In the far right corner of the otherwise empty room, however, members of the team’s much-maligned secondary were in front of their lockers. They sat on their wooden stools, smiling sheepishly, bracing for the interrogation.
The defensive backs had seen their defensive coordinator, Jim Haslett, come under fire after the two previous games in which the pass defenders had been burned repeatedly. And their struggles had only continued against Cincinnati.
The defensive backs – sticking with a theme of accountability being preached within their ranks this season — insisted that neither Haslett nor new secondary coach Raheem Morris were to blame for the problems.
“Honestly, it all falls back on the guys on the field,” free safety Madieu Williams said. “You can’t worry about the calls being made on the sideline. We have to execute. You can’t worry about the calls that are being made on the sidelines. It’s up to us to execute whatever call that’s made regardless of the situation.”
Said cornerback DeAngelo Hall: “You’ve got to be better. It ain’t no secret about it. Any time you give up big plays like that, the chances you’re going to win a game is going to be slim to none. . . . This defense hadn’t been used to things like that happening. We have to re-evaluate it, look ourselves in the mirror and get better as a team, as a defense, and better at the one-on-one matchups and we have to win them.”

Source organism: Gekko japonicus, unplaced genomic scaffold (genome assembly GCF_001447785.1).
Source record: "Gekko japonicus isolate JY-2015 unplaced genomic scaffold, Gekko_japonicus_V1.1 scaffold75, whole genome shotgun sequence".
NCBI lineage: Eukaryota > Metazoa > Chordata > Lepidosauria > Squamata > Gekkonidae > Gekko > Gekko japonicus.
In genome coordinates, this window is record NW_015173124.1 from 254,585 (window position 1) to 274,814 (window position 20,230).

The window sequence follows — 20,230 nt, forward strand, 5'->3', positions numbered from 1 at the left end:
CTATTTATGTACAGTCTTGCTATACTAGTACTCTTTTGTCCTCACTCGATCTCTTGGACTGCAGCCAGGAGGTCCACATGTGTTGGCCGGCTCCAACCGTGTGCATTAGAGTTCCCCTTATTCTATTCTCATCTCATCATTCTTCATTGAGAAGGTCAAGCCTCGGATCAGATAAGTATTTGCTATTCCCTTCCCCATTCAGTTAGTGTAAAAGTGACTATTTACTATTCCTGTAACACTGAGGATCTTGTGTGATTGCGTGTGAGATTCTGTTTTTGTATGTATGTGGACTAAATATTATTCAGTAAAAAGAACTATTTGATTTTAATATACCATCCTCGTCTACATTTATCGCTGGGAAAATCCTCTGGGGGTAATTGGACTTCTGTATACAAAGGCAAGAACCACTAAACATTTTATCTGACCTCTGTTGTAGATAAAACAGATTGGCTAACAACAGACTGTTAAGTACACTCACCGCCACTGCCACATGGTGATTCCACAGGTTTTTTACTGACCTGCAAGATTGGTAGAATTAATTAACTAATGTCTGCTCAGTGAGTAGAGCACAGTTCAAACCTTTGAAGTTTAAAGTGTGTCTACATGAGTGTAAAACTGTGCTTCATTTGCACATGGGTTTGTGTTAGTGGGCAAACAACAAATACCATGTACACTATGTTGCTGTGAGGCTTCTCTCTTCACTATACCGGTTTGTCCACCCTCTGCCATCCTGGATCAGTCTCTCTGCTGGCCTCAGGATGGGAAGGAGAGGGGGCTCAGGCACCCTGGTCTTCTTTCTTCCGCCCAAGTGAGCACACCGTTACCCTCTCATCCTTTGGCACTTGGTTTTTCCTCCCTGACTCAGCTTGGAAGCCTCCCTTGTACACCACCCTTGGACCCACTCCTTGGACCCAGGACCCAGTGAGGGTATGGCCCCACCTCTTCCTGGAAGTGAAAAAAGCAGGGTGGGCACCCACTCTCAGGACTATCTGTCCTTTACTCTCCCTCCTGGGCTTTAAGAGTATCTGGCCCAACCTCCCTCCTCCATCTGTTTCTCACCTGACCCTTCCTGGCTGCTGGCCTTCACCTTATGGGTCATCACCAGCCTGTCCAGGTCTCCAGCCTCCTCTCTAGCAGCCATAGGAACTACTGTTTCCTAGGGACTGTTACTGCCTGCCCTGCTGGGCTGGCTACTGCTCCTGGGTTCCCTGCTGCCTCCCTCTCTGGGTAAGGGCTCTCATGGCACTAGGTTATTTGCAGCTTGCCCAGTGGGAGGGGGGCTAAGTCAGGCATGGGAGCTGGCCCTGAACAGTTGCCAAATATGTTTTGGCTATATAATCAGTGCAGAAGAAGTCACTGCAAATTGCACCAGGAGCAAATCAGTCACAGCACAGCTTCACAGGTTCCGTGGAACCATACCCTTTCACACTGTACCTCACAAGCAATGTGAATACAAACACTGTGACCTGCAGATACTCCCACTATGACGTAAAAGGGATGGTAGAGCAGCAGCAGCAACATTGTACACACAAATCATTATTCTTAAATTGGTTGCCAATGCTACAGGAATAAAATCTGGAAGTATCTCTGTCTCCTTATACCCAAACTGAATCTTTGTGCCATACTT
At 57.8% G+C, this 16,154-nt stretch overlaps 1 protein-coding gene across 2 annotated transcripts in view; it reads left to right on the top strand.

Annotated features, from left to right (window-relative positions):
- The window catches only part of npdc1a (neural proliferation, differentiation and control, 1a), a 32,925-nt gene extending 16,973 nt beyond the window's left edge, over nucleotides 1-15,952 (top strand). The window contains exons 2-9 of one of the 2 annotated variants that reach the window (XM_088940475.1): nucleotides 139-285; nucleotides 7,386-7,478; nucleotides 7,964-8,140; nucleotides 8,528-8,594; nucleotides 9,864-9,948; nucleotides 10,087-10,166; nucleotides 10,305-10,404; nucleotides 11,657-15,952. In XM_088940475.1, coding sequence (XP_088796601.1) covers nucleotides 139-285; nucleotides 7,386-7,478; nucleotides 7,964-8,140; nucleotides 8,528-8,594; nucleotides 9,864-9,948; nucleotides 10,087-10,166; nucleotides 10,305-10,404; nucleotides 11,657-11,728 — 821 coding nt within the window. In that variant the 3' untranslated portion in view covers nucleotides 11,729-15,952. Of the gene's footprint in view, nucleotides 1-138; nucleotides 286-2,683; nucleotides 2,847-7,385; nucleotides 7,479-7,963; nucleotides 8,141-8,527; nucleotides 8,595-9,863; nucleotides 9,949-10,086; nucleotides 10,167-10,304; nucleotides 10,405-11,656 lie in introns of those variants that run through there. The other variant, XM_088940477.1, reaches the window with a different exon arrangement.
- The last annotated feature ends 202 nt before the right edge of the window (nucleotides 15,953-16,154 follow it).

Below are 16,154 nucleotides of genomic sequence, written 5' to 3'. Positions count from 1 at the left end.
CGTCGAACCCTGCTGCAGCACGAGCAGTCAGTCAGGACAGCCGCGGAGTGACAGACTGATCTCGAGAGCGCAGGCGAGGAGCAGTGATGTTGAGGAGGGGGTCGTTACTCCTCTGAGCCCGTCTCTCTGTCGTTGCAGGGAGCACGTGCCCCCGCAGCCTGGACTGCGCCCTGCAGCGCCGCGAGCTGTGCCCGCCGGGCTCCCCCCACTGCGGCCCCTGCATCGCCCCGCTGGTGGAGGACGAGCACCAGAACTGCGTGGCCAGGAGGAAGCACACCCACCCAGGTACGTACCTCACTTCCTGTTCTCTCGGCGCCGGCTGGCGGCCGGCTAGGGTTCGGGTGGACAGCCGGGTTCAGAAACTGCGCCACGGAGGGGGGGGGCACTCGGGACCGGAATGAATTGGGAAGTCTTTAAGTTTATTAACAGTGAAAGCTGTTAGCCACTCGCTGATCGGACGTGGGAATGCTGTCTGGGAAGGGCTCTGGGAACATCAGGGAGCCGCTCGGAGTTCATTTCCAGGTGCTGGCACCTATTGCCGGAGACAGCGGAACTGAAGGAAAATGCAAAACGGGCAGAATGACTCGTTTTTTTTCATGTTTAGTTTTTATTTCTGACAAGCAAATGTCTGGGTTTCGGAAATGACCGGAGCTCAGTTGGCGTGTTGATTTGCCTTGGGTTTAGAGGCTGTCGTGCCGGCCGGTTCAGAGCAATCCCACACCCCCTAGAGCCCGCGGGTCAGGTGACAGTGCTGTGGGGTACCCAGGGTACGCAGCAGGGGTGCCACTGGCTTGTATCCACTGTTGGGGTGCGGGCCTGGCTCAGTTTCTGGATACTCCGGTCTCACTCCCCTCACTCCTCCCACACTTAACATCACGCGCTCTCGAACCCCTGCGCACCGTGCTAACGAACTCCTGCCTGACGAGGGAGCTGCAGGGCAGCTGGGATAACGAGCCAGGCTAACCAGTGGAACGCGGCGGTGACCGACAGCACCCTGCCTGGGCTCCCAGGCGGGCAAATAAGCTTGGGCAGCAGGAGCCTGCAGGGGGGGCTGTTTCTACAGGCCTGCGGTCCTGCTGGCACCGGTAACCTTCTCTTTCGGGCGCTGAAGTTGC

After allowing 401 yards and three touchdowns through the air against Cincinnati, the Redskins’ season total swelled to 1,012 yards (fourth most in the NFL) and 10 passing touchdowns (a league high) allowed. And the average 9.1 yards per catch that the Redskins have allowed is second highest in the NFL.Washington has allowed 13 pass plays of 25 yards or more this season.
Haslett took the blame for the Bengals’ 73-yard touchdown pass on the game-opening play, when Cincinnati used a wildcat formation and snapped the ball directly to wide receiver Mohamed Sanu, who had lined up in the backfield, rather than quarterback Andy Dalton. Sanu connected with wide receiver A.J. Green to give the Bengals a 7-0 lead.
Haslett said the Redskins had never practiced for the formation. But his players said Hall should have switched coverage assignments with safety DeJon Gomes so Hall could have covered Green on the play. Hall actually said he attempted to signal to Gomes to make the switch, but that Gomes didn’t hear him.